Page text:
May 7, 2014 8:33 pm

Shaped by Farley Mowat’s storytelling

Watch above: Canada has lost one of the most beloved and prolific authors, Farley Mowat. Christina Stevens takes a look at his life and legacy.

I am among the millions of Canadians who were shaped by the storytelling of Farley Mowat.

I read Never Cry Wolf when I was a kid and it has always stuck with me.

READ MORE: Canadian author Farley Mowat dies at 92

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It not only made me love reading, it made me look at the natural world with new respect.

I was gripped by the his tales of adventure, inspired by his awe of nature, and learned how fear can blind people from seeing the truth.

And, his humour made it all a joy to read. (Look up granny’s encounter with catfish in the toilet.)

He brought alive the Canadian landscape, it’s vastness and what small specks we human are upon on it.

he was adamant that we learn to live in harmony with the natural world, and try to make amends for the havoc we have created.

For a period of time while reading Never Cry Wolf, I fancied myself as an amateur biologist.

I didn’t have any packs of wolves to study, so I tried to find an equivalent.

On a prairie grain farm, there weren’t too many choices.

A flock of free range chickens? Yawn. Our 15 or so farm cats? Too domesticated. I finally settled on pigeons.

I climbed up the ladder to the attic of the chicken coop, where several dozen pigeons nested.

In the height of summer I sweated up there for hours, lying on a bed of pigeon poop observing their behavior and learning not very much at all. Until my mother figured out where I was and demanded I come down from that filthy poop-filled place.

I did, but kept reading.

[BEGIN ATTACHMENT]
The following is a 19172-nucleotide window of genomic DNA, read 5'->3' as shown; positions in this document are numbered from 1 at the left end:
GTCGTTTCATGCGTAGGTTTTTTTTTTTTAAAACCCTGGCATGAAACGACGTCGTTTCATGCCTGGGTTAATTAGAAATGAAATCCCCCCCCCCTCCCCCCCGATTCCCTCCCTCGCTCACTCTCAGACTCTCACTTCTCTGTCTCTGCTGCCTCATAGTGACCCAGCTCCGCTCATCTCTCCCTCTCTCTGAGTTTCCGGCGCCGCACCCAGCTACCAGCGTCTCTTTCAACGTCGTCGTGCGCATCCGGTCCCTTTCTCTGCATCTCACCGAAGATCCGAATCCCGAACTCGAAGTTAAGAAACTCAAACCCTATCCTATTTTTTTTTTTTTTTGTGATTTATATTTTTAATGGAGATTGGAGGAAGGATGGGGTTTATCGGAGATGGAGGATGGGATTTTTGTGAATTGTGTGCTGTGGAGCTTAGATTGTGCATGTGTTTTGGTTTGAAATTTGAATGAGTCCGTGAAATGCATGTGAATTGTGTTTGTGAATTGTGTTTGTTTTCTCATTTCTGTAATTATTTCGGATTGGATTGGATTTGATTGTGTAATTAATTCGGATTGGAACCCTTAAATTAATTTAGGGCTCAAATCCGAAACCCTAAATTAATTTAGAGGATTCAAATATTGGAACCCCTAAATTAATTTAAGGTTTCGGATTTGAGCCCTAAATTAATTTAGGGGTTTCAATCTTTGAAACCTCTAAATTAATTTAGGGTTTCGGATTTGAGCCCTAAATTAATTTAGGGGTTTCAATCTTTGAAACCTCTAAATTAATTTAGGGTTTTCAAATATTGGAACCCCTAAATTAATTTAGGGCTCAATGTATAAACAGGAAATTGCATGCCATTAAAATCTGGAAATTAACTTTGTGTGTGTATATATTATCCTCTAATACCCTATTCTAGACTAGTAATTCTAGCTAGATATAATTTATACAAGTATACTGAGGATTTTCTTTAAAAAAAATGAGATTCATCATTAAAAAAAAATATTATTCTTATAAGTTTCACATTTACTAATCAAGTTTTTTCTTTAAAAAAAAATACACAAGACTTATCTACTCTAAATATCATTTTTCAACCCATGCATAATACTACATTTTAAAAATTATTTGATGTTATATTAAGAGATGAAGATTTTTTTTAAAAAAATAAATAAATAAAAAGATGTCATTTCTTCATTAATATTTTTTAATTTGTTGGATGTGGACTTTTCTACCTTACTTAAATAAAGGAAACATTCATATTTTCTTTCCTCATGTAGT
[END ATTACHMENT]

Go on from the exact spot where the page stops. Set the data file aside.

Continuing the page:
When I got to Chapter 11 (Souris a la crème) I was inspired to try something new. After all, we had plenty of mice on the farm. I managed to prise a dead one from the mouth of one of the cats, and decided to try my hand at skinning it.

I won’t go into detail, but suffice to say it isn’t easy, especially since my mother caught me trying to sneak a sharp knife out of the house and when I wouldn’t tell her why, she insisted on replacing it with a very small, very dull one.

I never did get enough mice to try making Souris a la crème, but I did end up with one very small mouse pelt which my mother refused to allow in the house.

I know the book has been criticized by some as more fable than fact. But that has never bothered me.

I didn’t take his work to be a scientific analysis. He was first and foremost a storyteller, and was proud of that.

His work spoke to me more about the universal truths of man and nature and our place on the earth than about specific facts.

That is the role of a storyteller, and that’s why I think his work will live on.

Here’s a quote I found from him that I think sums up his legacy:

“It is to this new-found resolution to reassert our indivisibility with life, to recognize the obligations incumbent upon us as the most powerful and deadly species ever to exist, and to begin making amends for the havoc we have wrought, that my own hopes for a revival and continuance of life on earth now turn. If we persevere in this new way we may succeed in making man humane … at last.”
― Farley Mowat

© Shaw Media, 2014

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